- Making News: Eight European Allies Sign Support Letter on Iraq
Italy-s Prime Minister Silvio Berlusconi expressed support today for President Bush and urged the Security Council to take action if Saddam Hussein violates the UN-s call for disarmament. Italy was one of eight European counties represented in an op-ed piece in today-s Wall Street Journal, along with leaders of Spain, Portugal, Hungary, the Czech Republic, Poland, Denmark and Great Britain. Jerry Seib is following the story for the Wall Street Journal.
- Reporter-s Notebook: VP Ted Turner Steps Down as AOL-s Losses Hit $99 Billion
As the founder and builder of CNN, Ted Turner is often called the most influential TV executive of the past half-century. CNN is now the property of AOL Time-Warner. Today, in addition to reporting record losses of almost $100 billion, AOL is also losing its biggest shareholder. Investment consultant and writer Porter Bibb has more on the resignation of Ted Turner as vice president of that conglomerate.
FROM THIS EPISODE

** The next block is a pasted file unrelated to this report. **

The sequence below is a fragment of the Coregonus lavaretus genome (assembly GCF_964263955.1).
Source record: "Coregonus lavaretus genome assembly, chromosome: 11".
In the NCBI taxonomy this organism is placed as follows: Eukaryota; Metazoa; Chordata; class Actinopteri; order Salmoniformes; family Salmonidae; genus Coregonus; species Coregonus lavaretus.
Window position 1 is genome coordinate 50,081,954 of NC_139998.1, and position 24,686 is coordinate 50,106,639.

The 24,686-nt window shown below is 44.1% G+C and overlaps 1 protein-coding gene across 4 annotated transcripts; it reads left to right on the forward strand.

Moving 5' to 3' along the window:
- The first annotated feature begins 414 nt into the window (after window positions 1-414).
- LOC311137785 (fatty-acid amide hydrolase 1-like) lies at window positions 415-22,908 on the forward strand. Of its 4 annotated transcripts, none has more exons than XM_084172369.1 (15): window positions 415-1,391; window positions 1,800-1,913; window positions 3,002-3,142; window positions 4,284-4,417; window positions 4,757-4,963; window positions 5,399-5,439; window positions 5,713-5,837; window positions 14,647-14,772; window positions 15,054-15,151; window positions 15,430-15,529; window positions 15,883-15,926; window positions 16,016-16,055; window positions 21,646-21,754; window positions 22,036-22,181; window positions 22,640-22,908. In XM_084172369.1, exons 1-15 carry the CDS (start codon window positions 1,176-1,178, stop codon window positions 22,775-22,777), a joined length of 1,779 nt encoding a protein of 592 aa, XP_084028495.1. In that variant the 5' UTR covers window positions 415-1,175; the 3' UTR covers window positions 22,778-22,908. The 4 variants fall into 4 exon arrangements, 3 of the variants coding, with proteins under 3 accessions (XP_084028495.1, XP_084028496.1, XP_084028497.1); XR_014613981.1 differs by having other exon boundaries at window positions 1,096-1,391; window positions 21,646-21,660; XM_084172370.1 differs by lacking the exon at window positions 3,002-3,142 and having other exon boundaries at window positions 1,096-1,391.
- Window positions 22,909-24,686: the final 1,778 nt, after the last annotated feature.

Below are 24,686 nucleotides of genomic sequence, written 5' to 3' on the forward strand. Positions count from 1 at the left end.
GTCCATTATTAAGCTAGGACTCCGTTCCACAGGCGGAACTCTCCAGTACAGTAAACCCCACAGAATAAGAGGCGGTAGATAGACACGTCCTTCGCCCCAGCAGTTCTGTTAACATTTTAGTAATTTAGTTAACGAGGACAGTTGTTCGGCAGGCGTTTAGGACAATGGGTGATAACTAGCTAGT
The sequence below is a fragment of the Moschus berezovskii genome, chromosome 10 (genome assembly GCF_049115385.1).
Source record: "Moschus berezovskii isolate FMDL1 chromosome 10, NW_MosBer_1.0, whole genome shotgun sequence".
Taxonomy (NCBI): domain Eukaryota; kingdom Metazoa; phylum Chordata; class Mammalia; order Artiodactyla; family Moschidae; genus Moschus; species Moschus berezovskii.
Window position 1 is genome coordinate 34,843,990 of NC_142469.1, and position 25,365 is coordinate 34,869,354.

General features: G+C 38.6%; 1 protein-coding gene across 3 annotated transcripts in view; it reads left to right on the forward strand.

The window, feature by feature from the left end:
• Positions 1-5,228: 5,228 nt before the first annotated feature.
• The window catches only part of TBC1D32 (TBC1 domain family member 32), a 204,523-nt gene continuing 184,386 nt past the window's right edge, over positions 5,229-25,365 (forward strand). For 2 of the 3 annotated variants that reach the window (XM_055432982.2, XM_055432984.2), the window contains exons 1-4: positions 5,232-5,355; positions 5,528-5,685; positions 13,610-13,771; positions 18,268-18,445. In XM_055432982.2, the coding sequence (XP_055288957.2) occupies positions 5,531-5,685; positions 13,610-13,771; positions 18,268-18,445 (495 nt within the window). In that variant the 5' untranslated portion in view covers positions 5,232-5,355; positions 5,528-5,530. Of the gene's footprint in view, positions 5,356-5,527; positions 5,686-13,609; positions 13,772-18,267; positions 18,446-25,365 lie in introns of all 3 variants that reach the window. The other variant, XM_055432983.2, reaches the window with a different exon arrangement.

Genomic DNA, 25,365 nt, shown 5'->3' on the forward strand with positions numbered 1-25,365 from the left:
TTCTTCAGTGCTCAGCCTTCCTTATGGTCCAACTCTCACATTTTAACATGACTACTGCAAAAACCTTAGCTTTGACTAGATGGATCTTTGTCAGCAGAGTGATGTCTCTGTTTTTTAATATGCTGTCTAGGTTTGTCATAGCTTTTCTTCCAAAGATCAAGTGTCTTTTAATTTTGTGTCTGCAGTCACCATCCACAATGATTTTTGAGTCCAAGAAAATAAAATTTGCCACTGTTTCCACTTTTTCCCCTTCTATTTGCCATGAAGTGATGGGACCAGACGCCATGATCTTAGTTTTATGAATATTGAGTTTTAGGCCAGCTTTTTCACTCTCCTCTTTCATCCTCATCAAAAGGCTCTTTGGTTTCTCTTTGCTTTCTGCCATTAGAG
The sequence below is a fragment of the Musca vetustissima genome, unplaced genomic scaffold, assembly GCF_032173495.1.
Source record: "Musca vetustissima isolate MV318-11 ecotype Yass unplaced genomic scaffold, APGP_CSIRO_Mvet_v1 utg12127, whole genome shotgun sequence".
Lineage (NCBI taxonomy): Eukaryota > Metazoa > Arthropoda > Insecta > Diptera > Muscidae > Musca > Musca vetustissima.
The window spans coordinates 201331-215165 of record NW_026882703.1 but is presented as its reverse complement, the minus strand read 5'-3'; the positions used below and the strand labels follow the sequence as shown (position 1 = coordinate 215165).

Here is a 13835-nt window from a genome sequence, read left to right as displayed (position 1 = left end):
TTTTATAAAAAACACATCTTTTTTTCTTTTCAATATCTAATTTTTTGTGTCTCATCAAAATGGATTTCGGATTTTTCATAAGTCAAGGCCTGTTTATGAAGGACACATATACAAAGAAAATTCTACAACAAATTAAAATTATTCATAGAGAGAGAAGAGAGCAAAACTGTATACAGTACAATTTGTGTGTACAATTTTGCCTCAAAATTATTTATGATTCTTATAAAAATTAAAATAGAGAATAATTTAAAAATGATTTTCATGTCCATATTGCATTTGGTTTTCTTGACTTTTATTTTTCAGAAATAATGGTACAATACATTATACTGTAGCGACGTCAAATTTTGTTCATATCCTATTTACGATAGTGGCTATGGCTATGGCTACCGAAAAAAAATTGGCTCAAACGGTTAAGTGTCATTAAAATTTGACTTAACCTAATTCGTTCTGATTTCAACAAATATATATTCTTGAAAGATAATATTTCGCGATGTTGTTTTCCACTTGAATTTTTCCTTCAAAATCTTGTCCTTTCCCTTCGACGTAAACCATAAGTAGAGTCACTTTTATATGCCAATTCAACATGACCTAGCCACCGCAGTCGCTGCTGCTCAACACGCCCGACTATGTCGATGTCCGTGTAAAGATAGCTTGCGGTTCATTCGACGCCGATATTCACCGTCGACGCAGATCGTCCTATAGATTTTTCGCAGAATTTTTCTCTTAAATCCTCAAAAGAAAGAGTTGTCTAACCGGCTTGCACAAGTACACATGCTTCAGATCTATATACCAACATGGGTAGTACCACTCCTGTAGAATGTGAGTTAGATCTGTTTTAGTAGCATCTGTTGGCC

Since the atomic bombing of Japan, America has led the world in insisting that a nuclear weapon should never be used again except to retaliate against use by another country. In 1991, Secretary of State James Baker reportedly -hinted- about nuclear retaliation if Iraq used chemical or biological weapons. Now, it-s said that the Bush Pentagon is planning for possible -first use- to stop Saddam Hussein from using weapons of mass destruction or to penetrate targets buried deep under ground. Though critics call that a lowering of the threshold that-s -potentially catastrophic- worldwide, supporters say it-s really nothing new. We weigh the nuclear option with non-proliferation experts, former members of Defense Department and the Pentagon's Office of Strategic Competitiveness, and the military affairs analyst who recently broke the story in the Los Angeles Times.